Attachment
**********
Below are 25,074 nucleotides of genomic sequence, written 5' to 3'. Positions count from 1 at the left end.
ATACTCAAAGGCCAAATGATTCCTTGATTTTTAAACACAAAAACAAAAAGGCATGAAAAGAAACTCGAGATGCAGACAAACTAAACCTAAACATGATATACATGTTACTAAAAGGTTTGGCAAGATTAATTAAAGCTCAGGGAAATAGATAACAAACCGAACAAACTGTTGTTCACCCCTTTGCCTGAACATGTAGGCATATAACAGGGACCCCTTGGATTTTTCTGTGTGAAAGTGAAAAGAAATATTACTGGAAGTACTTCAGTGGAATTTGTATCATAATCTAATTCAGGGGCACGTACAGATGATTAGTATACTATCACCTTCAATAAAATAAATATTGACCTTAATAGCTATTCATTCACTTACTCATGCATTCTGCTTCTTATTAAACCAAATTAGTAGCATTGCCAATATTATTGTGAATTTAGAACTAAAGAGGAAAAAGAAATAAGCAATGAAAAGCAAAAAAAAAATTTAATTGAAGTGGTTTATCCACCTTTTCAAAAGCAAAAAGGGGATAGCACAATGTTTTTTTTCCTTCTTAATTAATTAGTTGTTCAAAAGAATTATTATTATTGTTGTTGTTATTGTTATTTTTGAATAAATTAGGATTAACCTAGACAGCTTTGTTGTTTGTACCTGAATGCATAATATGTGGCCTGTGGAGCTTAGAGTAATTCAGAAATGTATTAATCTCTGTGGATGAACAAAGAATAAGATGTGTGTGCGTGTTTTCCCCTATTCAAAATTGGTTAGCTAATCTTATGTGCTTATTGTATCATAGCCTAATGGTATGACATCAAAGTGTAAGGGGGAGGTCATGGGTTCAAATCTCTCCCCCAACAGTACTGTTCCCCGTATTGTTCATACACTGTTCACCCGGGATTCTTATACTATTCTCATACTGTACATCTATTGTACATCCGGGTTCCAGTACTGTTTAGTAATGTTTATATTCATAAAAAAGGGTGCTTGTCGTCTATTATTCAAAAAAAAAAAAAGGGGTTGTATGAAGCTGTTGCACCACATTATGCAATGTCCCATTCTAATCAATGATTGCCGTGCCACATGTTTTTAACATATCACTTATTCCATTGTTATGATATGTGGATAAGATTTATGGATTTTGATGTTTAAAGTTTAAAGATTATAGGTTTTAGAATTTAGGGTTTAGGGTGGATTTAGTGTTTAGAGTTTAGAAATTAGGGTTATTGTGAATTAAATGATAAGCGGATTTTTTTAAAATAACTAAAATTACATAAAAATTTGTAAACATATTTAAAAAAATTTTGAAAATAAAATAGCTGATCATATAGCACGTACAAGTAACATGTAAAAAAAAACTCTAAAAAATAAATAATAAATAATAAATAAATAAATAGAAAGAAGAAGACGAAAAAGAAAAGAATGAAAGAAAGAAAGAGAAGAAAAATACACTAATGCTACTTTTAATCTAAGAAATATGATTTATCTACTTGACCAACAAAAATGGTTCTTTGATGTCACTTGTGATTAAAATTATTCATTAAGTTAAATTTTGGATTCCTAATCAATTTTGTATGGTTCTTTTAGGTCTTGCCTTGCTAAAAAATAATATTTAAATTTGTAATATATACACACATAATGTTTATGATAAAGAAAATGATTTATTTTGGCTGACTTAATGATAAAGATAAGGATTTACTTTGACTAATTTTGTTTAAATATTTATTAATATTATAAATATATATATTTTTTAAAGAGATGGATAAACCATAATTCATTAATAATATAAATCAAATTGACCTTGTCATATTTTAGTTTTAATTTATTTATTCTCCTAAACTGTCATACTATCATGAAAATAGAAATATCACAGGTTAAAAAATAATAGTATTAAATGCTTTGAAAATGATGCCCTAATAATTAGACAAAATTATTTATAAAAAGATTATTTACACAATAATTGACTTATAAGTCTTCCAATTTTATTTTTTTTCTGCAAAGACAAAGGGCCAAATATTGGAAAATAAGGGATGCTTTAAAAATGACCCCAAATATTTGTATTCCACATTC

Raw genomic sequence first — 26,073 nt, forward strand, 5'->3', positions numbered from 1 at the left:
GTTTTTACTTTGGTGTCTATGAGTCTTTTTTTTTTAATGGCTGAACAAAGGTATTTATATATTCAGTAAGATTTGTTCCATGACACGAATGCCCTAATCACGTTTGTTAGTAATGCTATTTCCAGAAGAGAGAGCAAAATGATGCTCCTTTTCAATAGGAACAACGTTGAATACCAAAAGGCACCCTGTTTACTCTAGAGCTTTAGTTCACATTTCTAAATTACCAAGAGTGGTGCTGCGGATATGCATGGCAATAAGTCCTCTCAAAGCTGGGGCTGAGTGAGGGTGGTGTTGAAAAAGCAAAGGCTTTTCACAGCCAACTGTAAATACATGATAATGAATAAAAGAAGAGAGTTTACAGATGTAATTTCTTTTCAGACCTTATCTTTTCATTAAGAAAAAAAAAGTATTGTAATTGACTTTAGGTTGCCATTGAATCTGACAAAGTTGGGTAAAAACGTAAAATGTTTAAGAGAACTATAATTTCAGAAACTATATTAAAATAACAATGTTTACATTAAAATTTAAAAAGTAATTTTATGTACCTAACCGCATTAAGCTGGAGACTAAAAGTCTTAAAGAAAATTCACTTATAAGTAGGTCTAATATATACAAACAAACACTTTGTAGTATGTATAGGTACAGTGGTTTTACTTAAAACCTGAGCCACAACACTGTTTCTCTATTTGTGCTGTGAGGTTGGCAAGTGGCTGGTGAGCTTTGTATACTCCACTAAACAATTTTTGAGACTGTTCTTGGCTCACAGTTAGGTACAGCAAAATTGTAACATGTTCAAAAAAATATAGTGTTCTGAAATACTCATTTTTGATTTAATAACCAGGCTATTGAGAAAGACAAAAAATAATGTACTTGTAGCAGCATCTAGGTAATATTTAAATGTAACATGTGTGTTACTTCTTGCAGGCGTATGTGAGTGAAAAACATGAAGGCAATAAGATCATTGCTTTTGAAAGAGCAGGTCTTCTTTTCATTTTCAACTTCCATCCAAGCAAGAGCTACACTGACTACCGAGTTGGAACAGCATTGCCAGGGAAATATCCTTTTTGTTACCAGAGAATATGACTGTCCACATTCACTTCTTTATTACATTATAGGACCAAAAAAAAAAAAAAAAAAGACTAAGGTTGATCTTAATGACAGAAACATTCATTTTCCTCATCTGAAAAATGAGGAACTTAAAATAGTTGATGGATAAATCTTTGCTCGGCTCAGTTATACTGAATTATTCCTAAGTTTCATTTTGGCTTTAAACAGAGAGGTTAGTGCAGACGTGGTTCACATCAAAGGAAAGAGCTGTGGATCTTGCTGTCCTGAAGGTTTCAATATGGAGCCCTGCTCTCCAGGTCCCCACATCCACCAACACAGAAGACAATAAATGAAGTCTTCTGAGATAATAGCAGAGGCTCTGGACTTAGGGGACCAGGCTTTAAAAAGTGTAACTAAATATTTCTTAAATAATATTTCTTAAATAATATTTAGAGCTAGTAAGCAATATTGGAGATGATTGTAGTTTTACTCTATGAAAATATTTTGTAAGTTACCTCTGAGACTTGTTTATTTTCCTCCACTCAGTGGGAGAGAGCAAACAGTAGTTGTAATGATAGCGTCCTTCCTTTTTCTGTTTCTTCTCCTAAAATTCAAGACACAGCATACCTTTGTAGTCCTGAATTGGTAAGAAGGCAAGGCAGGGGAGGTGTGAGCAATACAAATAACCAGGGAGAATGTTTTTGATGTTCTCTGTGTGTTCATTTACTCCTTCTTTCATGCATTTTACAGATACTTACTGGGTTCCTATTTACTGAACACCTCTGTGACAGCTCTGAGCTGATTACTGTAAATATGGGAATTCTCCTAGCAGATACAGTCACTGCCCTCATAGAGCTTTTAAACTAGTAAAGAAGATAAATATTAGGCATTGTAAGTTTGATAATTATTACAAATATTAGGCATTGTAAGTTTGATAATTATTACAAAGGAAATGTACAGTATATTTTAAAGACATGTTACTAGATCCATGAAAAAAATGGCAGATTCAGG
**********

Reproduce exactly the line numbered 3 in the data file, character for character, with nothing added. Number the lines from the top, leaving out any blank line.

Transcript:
Raw genomic sequence first — 26,073 nt, forward strand, 5'->3', positions numbered from 1 at the left: